Contrast this with Drogba, who only appeared on the radar in his mid-20s. Or Asamoah Gyan, who opted for the money move in his prime and early 20s.

For Eto’o, the formula isn’t so simple. Despite only making the money move in his professional twilight, he holds that it’s up to the player to manage their own ambitions.

“Football is football. Everywhere. Ambition, it’s different for everyone,” he said.

“But when you want to be the best, you need to organise your career. To take the right decision. To move in the good teams.”

Eto’o dismissed the misconception that a player’s career is over when he decides to move to a less elite club.

“But you have another player, he wants to move to Russia … I have one, he moved first to Turkey, afterwards he moved to Real Madrid — Geremi Njitap. He played in Chelsea, he played in bigger teams. You need to organise yourself, you need to believe in your dream.”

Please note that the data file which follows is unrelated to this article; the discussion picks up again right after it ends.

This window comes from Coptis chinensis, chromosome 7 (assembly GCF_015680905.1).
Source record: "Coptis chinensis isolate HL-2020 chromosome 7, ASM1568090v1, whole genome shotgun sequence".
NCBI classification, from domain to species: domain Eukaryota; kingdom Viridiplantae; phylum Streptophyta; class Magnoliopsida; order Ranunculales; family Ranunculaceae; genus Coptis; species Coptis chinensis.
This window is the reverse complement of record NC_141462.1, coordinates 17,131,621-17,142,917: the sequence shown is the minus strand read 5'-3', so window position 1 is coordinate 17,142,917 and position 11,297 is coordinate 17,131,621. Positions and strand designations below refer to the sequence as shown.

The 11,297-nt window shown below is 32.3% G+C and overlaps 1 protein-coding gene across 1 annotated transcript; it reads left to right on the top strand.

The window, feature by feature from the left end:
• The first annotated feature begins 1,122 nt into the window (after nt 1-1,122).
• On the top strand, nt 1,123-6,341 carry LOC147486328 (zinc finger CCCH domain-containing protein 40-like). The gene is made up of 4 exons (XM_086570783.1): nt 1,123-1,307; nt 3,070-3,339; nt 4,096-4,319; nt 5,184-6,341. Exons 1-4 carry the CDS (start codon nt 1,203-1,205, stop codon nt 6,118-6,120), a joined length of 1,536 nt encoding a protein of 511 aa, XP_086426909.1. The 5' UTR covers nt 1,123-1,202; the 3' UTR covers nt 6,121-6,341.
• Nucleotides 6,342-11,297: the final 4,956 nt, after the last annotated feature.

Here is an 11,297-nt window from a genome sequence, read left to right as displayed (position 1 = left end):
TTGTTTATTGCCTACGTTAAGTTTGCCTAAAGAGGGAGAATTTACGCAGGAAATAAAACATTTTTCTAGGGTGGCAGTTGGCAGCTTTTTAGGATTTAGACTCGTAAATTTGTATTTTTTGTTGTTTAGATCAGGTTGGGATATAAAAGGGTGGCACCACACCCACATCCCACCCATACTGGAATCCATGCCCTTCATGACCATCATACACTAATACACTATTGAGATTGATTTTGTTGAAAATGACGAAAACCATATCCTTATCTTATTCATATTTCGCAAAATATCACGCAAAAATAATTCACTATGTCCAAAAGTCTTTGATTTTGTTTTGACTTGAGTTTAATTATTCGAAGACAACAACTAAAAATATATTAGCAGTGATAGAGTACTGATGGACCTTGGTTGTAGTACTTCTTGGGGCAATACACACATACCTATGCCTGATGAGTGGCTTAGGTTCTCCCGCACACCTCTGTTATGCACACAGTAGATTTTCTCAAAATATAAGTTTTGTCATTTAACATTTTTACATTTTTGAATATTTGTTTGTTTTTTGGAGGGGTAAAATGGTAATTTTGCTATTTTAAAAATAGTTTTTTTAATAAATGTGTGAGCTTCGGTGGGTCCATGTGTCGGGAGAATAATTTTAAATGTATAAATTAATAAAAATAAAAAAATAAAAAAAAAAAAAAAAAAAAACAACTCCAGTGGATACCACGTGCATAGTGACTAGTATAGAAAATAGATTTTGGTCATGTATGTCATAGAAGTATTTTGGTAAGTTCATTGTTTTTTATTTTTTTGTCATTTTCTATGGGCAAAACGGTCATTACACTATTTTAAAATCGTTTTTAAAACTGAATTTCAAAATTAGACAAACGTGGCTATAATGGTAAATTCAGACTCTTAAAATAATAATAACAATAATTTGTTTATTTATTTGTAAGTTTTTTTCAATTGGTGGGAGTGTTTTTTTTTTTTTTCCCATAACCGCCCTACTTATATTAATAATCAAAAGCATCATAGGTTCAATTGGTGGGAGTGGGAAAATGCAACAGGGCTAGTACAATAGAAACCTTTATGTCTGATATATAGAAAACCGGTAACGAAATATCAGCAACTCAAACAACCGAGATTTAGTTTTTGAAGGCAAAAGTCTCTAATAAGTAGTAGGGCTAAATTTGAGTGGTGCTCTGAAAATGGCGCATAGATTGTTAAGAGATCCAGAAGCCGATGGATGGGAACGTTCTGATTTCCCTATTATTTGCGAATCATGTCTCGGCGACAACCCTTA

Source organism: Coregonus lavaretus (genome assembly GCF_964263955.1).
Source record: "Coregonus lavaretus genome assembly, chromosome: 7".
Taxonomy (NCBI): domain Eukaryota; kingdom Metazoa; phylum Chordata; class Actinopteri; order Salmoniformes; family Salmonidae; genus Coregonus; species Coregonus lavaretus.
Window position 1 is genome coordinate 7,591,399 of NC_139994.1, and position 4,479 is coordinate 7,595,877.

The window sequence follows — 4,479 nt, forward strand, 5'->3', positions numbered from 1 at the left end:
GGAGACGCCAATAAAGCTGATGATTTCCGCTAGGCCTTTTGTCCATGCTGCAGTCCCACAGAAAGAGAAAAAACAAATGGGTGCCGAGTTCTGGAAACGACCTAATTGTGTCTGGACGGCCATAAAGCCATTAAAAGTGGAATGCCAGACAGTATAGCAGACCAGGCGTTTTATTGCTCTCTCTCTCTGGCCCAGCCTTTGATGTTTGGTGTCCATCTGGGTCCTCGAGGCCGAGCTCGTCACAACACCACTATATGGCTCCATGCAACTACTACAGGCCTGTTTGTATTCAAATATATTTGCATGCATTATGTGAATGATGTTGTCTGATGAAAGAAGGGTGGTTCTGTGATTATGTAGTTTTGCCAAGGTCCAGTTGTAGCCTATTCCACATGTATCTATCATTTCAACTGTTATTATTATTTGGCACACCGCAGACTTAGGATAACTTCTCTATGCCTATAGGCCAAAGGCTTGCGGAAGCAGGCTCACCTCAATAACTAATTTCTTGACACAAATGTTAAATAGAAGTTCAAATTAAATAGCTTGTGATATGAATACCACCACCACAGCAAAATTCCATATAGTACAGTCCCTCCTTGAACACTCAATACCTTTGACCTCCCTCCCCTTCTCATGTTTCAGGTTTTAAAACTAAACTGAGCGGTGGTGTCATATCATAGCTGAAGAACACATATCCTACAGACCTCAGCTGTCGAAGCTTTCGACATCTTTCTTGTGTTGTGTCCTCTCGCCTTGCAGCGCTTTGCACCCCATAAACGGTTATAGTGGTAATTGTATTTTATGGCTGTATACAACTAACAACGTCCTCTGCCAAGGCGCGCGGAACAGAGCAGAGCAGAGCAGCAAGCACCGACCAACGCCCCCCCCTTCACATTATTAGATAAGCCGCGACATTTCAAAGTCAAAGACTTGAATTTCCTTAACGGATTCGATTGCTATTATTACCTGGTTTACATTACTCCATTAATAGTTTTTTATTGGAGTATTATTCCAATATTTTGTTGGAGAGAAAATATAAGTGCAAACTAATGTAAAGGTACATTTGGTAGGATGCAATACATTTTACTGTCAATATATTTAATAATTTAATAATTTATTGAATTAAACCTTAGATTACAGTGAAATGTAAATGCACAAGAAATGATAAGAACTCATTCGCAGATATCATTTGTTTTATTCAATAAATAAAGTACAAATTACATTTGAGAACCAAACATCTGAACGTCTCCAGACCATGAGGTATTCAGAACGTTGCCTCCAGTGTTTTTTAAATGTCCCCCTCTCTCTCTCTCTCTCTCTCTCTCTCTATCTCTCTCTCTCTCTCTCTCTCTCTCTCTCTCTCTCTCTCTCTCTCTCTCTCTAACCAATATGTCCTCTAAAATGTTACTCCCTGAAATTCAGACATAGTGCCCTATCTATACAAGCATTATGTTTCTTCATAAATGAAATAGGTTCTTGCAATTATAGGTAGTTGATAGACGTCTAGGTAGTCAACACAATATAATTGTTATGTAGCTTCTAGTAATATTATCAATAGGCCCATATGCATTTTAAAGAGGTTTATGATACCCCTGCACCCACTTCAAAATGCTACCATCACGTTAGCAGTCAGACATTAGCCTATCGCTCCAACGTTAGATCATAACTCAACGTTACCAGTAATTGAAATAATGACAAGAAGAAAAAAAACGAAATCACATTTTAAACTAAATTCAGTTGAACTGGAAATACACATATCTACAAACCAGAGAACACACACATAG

In his career, the “most Indomitable of Lions”, as Thomas Mlambo recently described Eto’o, has faced blatant racism. Such attitudes have arguably been the biggest plagues of professional football. Eto’o thinks the worst might be behind us: “Of course some used to be racist against me. But now it’s getting much better. Fifa and the media care and that helps.”

Despite the high hopes, last week we were given a sharp reminder that the problem still lingers. In response to alleged flirtations with Real Madrid, Borussia Dortmund’s Pierre-Emerick Aubameyang was chastised for running a “monkey circus” by German journalist Karlheinz Wild.

At the launch of the Castle Africa 5s, Eto’o revealed other difficulties faced by African footballers.

“It is very difficult being African and going abroad to play football in a [European] country,” Soccer Laduma quoted him as saying. “The weather is very difficult, the food and everything but you have to adapt yourself. You have to be more talented than the [Europeans], four times more talented. You just have to be patient.”

Subscribe to the M&G